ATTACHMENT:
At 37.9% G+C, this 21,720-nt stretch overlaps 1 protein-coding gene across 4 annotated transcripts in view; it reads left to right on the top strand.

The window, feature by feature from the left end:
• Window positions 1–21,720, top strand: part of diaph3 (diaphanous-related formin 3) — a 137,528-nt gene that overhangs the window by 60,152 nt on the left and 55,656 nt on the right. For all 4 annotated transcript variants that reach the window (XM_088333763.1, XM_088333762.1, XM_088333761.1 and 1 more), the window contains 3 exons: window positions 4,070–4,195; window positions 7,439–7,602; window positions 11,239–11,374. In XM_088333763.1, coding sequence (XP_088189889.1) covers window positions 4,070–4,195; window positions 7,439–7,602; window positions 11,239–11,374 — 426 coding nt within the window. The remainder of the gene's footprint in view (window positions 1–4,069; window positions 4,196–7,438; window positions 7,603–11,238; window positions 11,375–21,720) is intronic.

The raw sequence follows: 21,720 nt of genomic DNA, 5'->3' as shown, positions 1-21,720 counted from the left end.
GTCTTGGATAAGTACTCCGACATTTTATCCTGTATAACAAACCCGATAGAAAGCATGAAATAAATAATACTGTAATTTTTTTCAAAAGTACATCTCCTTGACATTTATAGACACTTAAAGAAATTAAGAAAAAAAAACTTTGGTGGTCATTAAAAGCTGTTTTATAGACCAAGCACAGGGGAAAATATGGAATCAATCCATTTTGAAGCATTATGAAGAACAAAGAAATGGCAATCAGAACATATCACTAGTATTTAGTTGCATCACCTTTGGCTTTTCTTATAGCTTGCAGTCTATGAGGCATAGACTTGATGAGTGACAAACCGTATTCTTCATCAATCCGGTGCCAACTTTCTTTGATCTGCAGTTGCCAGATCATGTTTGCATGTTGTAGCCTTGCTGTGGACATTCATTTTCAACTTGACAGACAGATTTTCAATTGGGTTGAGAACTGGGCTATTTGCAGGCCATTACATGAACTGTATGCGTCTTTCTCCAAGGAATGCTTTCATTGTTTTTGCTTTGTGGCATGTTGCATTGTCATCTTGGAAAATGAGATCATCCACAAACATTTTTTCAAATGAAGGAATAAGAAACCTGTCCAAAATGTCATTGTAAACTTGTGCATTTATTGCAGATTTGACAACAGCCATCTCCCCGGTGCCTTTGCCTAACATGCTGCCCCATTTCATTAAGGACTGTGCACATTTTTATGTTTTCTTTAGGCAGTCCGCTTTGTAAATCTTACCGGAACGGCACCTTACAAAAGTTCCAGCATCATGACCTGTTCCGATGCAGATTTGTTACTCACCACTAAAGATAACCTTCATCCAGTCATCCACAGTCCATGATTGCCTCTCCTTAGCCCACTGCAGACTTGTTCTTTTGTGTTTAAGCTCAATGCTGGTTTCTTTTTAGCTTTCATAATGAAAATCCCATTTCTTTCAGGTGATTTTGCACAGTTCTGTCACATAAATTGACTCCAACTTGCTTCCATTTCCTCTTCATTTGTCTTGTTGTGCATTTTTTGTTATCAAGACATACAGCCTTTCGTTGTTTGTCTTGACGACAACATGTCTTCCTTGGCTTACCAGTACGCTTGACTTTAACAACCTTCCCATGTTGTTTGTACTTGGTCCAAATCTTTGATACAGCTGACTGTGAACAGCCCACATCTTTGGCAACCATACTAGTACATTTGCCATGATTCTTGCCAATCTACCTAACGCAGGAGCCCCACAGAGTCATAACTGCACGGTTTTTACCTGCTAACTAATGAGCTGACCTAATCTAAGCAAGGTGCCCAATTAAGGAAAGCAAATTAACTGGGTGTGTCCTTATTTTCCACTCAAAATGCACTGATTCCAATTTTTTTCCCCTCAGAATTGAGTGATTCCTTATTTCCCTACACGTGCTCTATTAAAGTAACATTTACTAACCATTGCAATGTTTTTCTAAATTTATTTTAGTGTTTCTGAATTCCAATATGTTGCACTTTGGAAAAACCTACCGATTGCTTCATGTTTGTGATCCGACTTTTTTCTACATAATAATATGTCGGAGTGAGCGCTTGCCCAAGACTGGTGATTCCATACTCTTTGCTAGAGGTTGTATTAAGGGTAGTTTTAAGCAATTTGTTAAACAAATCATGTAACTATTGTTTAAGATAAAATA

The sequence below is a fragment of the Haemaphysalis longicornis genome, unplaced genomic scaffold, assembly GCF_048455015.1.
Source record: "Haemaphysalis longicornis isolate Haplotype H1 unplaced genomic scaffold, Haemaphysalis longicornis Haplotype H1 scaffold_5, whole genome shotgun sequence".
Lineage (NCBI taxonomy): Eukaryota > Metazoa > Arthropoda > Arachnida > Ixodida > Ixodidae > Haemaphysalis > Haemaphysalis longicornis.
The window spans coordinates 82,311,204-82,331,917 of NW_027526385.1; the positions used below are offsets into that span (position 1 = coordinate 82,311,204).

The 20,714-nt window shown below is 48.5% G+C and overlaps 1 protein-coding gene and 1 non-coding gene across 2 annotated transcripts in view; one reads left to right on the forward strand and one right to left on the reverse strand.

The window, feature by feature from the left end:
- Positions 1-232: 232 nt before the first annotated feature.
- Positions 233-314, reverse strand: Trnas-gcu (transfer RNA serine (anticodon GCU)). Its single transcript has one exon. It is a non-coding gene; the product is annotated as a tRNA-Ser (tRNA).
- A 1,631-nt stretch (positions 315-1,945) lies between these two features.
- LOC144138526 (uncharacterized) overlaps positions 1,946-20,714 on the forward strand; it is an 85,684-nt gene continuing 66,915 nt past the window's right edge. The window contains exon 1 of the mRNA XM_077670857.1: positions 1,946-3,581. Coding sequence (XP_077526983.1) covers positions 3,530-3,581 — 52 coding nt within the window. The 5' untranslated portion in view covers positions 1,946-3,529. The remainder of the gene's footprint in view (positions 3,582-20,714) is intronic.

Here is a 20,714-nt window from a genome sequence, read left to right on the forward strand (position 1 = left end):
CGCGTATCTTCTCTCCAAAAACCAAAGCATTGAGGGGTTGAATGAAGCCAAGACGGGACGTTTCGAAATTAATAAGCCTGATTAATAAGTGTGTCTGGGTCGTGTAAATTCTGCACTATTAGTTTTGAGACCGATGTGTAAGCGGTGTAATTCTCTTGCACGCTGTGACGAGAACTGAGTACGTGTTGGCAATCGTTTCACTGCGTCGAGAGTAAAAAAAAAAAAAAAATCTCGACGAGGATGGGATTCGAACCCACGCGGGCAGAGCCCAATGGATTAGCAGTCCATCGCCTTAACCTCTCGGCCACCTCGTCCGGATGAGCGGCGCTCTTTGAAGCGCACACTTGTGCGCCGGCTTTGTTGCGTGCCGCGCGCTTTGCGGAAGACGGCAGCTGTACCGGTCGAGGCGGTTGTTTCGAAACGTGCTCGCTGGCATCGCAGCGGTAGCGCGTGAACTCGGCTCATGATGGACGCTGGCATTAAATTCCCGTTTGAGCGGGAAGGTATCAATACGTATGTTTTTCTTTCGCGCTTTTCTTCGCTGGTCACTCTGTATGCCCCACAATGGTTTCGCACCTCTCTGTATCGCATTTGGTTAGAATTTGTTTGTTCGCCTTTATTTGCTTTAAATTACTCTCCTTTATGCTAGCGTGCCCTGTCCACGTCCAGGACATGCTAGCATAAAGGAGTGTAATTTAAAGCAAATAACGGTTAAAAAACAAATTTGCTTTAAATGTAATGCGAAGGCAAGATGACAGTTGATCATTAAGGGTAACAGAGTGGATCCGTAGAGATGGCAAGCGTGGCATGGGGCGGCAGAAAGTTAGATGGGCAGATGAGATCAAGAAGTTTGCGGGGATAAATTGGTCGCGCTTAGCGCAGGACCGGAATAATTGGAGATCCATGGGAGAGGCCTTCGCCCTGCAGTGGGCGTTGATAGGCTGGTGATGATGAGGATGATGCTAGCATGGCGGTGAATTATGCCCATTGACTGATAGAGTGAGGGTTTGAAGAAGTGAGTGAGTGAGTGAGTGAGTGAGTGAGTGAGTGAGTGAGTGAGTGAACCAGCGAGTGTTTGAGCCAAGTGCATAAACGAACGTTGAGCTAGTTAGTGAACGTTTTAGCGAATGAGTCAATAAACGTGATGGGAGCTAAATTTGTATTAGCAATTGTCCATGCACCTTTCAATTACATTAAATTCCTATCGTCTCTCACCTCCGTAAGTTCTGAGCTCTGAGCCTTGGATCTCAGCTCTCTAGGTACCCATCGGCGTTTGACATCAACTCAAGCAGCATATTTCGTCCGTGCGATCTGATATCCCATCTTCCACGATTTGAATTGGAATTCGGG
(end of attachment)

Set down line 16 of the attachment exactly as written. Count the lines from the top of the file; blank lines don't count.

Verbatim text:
Here is a 20,714-nt window from a genome sequence, read left to right on the forward strand (position 1 = left end):